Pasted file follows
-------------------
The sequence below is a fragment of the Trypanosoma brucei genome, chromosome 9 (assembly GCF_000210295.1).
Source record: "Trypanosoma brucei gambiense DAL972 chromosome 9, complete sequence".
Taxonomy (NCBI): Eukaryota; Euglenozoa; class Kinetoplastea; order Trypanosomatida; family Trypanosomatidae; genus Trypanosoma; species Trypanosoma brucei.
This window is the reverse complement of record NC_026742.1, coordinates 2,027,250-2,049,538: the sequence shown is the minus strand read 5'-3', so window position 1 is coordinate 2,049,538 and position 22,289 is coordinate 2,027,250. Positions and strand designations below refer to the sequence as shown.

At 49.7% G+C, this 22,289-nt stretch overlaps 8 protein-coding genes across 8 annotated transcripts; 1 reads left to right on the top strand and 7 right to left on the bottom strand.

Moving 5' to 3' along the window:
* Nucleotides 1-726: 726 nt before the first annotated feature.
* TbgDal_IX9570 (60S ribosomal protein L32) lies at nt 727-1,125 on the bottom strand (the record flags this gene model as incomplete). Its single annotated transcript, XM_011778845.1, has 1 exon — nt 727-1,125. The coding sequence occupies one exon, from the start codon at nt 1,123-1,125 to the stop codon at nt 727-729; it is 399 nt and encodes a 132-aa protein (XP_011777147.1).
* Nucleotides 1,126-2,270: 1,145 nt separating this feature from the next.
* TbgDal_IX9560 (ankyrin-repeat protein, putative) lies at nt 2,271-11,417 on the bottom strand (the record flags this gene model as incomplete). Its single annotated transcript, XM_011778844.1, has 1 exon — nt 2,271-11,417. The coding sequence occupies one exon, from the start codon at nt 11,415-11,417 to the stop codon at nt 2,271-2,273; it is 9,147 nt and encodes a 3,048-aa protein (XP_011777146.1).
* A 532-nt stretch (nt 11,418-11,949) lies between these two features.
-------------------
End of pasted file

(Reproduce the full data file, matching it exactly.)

The sequence below is a fragment of the Trypanosoma brucei genome, chromosome 9 (assembly GCF_000210295.1).
Source record: "Trypanosoma brucei gambiense DAL972 chromosome 9, complete sequence".
Taxonomy (NCBI): Eukaryota; Euglenozoa; class Kinetoplastea; order Trypanosomatida; family Trypanosomatidae; genus Trypanosoma; species Trypanosoma brucei.
This window is the reverse complement of record NC_026742.1, coordinates 2,027,250-2,049,538: the sequence shown is the minus strand read 5'-3', so window position 1 is coordinate 2,049,538 and position 22,289 is coordinate 2,027,250. Positions and strand designations below refer to the sequence as shown.

At 49.7% G+C, this 22,289-nt stretch overlaps 8 protein-coding genes across 8 annotated transcripts; 1 reads left to right on the top strand and 7 right to left on the bottom strand.

Moving 5' to 3' along the window:
* Nucleotides 1-726: 726 nt before the first annotated feature.
* TbgDal_IX9570 (60S ribosomal protein L32) lies at nt 727-1,125 on the bottom strand (the record flags this gene model as incomplete). Its single annotated transcript, XM_011778845.1, has 1 exon — nt 727-1,125. The coding sequence occupies one exon, from the start codon at nt 1,123-1,125 to the stop codon at nt 727-729; it is 399 nt and encodes a 132-aa protein (XP_011777147.1).
* Nucleotides 1,126-2,270: 1,145 nt separating this feature from the next.
* TbgDal_IX9560 (ankyrin-repeat protein, putative) lies at nt 2,271-11,417 on the bottom strand (the record flags this gene model as incomplete). Its single annotated transcript, XM_011778844.1, has 1 exon — nt 2,271-11,417. The coding sequence occupies one exon, from the start codon at nt 11,415-11,417 to the stop codon at nt 2,271-2,273; it is 9,147 nt and encodes a 3,048-aa protein (XP_011777146.1).
* A 532-nt stretch (nt 11,418-11,949) lies between these two features.